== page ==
Skipping of exon 30 inC5gene results in complete human C5 deficiency and demonstrates the importance of C5d and CUB domains for stability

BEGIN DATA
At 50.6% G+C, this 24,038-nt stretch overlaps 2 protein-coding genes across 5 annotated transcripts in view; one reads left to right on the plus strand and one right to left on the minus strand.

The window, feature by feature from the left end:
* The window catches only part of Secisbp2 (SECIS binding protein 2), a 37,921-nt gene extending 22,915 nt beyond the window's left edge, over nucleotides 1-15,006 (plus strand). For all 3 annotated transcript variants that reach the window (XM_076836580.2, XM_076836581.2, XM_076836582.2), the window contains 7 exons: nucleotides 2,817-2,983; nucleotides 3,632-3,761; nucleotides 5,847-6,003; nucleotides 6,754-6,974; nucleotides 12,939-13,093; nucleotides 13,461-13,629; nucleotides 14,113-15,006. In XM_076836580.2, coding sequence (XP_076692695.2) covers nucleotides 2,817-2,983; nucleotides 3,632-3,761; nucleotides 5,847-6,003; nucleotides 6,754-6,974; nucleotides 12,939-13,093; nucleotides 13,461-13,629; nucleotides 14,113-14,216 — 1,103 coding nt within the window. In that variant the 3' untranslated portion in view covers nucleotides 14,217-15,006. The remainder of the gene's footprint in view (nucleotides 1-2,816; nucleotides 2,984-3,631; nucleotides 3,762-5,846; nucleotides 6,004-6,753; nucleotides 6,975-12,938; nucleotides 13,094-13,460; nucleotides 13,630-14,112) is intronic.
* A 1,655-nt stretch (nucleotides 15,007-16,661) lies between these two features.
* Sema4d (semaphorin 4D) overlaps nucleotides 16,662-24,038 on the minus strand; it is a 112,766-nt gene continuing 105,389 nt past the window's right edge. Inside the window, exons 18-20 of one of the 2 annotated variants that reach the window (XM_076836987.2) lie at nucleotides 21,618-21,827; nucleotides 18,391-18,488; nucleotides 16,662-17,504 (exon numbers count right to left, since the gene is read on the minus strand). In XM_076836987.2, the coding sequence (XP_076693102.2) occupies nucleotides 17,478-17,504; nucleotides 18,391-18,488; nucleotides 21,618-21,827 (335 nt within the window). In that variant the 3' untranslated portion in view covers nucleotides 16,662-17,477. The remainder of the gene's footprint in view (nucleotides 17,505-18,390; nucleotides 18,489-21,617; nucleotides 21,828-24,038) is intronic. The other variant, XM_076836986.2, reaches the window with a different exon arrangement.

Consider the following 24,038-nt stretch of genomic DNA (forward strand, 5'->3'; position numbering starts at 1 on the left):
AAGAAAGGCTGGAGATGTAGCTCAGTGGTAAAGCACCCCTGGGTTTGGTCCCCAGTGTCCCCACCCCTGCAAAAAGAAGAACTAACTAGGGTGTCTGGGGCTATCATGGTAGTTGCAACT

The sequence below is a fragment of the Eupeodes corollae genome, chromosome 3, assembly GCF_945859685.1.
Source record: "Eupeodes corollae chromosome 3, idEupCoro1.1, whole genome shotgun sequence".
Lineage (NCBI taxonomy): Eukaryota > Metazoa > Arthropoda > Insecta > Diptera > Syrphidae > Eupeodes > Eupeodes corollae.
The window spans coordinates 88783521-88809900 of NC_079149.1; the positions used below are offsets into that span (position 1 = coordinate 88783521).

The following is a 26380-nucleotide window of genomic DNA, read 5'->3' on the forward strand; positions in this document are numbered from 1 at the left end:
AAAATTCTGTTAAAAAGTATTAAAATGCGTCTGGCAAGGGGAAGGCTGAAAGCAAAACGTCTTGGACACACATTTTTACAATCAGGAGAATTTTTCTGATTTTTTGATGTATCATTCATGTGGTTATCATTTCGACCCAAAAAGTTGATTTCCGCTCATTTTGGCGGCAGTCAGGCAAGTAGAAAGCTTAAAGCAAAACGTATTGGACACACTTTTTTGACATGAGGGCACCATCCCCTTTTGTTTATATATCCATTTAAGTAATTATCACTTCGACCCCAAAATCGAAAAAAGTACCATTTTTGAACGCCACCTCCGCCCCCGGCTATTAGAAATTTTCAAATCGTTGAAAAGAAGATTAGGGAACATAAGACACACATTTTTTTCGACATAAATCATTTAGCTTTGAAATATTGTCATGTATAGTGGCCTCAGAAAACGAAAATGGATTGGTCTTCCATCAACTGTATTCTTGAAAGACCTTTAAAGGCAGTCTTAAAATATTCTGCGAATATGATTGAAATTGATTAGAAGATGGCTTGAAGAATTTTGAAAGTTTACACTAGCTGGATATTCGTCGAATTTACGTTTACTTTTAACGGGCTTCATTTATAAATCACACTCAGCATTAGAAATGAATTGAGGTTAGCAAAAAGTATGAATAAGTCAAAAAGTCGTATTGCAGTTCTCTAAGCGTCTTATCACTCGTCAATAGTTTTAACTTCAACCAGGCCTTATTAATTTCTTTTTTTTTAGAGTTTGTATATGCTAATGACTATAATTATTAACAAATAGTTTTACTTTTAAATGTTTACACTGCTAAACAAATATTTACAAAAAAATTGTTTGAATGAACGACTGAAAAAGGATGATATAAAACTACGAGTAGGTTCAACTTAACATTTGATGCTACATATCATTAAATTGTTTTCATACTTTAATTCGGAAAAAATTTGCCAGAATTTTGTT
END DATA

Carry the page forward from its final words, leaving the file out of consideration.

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The deficiency of complement C5 is rare and frequently associated with severe and recurrent infections, especially caused by Neisseria spp. We observed the absence of component C5 in the serum of 3 siblings from a Brazilian family with history of consanguinity. The patients had suffered from recurrent episodes of meningitis and other less severe infections. Sera from these patients were unable to mediate hemolytic activity either by the classical or alternative pathways and presented extremely low levels of C5 protein (1.3, 0.9 and 1.0 μg/ml—normal range: 45–190 μg/ml). Hemolytic activity could be restored by the addition of purified C5 to deficient serum. Sequencing of sibling C5 cDNA revealed a homozygous 153 bp deletion that corresponds precisely to exon 30. The parents carried the same deletion but only in one allele. Sequencing of the corresponding region in the genomic DNA revealed a C to G substitution within intron 30 and, most significantly, the substitution of GAG4028 for GAA4028 at the 3′ end of exon 30 which is most likely responsible for skipping of exon 30. The resulting in-frame deletion in the C5 mRNA codes for a mutant C5 protein lacking residues 1289–1339. These residues map to the CUB and C5d domains of the C5 alpha chain. This deletion is expected to produce a non-functional and unstable C5 protein which is more susceptible to degradation.

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